If you’re like most people, you spend a good chunk of your day browsing the internet. And if you’re using an Android phone, then you’re probably using Chrome as your default browser. Chrome is the most used smartphone browser in the world, majorly because it comes by default on every Android device and also because of the features and flexibility it provides to the users.
Did you know that there are tons of hidden features and settings that can improve your browsing experience on Chrome? One of those is using Android Chrome Flags.
In this blog post, we will discuss 10+ of the best Android Chrome flags that you should start using today!
Table of Contents
What are Chrome Flags?
Chrome flags are experimental features that aren’t yet available to the general public. They’re designed to improve your browsing experience, but they can also be unstable and cause problems.
The experimental settings also included the new feature that Google is currently testing and might release in future updates if the testing goes right. So basically, if you enable and use any flag on your Google Chrome browser, you actually become a beta tester.
What are the risks of enabling Chrome Android Flags?
While Chrome flags offer a number of benefits, they can also be unstable and cause problems. Here are the major risks associated with Chrome flags:
- Flags are experimental: As we mentioned, Chrome flags are designed to improve your browsing experience, but they can also be unstable. If you enable a flag and it causes problems, you may have to disable it or even reset your device.
- Flags can ruin Privacy: Some Chrome Flags can be considered privacy-invasive. For example, there is a flag that allows you to send Google your usage statistics and crash reports. This information can be used to target ads at you or to sell to third parties.
- They’re not well-tested: Because Chrome flags are experimental features, they aren’t as well-tested as the stable features in Chrome. This means that there’s a greater chance that they’ll cause problems.
- They’re not supported by all devices: Not all devices support Chrome flags. If you enable a flag on a device that doesn’t support it, you may experience problems.
- Flags are not well-documented: Because Chrome flags are experimental features, they aren’t as well-documented as the stable features in Chrome. This means that you may not be able to find information about them if you have questions.
How to enable Android Chrome Flags?
To enable a Chrome Flag on Android, follow these instructions:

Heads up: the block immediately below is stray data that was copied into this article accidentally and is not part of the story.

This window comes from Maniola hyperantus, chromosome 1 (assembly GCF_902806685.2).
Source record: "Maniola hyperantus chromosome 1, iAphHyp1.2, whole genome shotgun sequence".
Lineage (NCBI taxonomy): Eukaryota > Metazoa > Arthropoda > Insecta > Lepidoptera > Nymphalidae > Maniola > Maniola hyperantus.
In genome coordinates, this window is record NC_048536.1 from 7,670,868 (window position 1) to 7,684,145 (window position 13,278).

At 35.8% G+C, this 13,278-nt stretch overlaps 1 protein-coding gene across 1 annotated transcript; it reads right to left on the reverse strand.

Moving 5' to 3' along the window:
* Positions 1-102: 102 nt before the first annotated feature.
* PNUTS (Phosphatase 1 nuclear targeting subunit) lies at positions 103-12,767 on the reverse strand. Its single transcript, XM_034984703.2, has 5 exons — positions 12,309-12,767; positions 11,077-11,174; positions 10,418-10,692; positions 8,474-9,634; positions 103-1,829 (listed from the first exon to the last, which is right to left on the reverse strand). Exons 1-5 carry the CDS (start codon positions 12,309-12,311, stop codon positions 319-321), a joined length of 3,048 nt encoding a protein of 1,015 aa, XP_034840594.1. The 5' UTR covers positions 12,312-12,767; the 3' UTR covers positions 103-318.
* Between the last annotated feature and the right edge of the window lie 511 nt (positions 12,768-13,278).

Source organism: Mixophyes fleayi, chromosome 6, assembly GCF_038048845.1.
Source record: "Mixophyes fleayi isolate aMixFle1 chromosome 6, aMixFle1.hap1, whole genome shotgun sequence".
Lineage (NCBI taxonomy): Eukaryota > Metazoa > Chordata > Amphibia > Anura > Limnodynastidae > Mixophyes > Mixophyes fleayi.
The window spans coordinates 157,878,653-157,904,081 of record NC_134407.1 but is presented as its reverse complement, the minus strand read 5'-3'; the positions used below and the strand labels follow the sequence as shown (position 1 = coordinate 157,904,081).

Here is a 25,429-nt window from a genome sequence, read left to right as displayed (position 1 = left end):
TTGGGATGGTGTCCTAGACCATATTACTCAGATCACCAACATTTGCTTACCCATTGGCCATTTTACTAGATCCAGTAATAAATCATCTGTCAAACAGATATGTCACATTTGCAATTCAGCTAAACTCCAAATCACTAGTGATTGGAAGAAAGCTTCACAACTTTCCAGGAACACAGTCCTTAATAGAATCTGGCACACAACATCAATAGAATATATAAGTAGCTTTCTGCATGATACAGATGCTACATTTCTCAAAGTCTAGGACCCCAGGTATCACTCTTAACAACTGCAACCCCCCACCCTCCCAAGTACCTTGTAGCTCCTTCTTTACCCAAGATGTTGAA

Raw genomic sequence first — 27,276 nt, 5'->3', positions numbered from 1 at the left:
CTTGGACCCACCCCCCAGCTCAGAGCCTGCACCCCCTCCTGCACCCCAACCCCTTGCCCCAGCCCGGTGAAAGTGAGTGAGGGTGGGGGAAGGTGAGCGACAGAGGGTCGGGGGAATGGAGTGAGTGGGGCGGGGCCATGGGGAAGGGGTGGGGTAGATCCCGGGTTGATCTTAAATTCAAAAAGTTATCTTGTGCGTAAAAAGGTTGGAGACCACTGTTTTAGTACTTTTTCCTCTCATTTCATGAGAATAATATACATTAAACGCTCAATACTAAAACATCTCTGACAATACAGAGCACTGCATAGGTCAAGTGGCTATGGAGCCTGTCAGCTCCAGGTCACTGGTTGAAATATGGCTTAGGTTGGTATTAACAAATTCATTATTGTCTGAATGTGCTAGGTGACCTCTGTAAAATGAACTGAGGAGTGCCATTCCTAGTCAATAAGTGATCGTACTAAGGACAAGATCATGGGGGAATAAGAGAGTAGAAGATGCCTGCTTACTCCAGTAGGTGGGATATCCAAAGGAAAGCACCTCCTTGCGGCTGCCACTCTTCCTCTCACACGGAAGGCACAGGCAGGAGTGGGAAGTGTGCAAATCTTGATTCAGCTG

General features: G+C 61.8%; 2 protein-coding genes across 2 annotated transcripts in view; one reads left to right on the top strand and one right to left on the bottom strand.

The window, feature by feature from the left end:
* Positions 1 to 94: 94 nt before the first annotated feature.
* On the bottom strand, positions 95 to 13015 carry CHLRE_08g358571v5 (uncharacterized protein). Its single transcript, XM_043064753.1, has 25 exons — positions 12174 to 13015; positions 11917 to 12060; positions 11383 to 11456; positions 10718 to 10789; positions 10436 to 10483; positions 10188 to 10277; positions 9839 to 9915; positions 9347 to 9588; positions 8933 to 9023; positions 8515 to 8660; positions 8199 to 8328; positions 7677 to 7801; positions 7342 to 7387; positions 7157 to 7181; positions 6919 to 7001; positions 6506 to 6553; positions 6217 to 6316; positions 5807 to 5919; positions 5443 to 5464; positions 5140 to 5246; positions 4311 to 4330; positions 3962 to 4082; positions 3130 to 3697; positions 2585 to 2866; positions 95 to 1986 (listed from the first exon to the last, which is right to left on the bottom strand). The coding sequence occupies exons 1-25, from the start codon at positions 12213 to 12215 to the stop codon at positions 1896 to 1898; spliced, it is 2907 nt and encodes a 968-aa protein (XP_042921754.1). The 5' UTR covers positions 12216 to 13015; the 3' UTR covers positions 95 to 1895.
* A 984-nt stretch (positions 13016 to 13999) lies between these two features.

- On your Android device, launch the Chrome browser.
- Tap on the address bar and type chrome://flags or about://flags and tap go.
- Once the Chrome Flags tab is opened, you will see a list of numerous experimental features in the form of flags.
- You can either look for your preferred flag in this list or just search for it on the search box. Every flag has a small description along with the title.
- After you got your intended flag, tap on the drop-down menu below it to expand.
- From the menu, select Enabled to enable the selected Chrome Flag.
- Next, tap on the Relaunch button to make the changes effective.
Best Android Chrome Flags
Auto Dark Mode for Web Contents
If you’ve ever been browsing the web late at night, you know how jarring it can be to have a bright screen in your face. Well, there’s a flag for that. Enabling “Auto Dark Mode for Web Contents” will cause all of your web pages to automatically switch to a dark theme at nighttime. This not only protects your eyes from strain but can also help improve battery life on devices with OLED screens.
To enable this flag, type “chrome://flags” into your URL bar, search for “dark mode,” and select “Enabled” from the drop-down menu.
Flag URL: chrome://flags/#enable-force-dark
By default, Chrome does not allow you to take screenshots in incognito mode. However, if you regularly use the internet in incognito mode for privacy, you can enable the Incognito Screenshot flag. Simply open the Chrome Flags page and look for “Incognito Screenshot,” then enable it right away. You will be able to take a screenshot in Incognito Mode as well from now on.
Flag URL: chrome://flags/#incognito-screenshot
If you’re tired of jerky scrolling, then you need to enable the “Smooth Scrolling” flag. This will make scrolling smoother and more fluid. Enabling this flag will allow you to scroll like you’re on a trackpad.
To enable this flag, type “chrome://flags” into your URL bar and tap enter. Then, search for “Smooth Scrolling.” Tap on the drop-down menu and select “Enabled.” Restart your browser for the changes to take effect.
Flag URL: chrome://flags/#smooth-scrolling
Parallel downloading is a great flag to enable if you’re someone who likes to download multiple files at once. This flag will allow Chrome to download all the files in parallel, thus speeding up the entire process. It divides the file into segments, downloads each one separately, and then combines them in batches. To enable it, open the Chrome Flags page and look for “Parallel Downloading,” then enable it.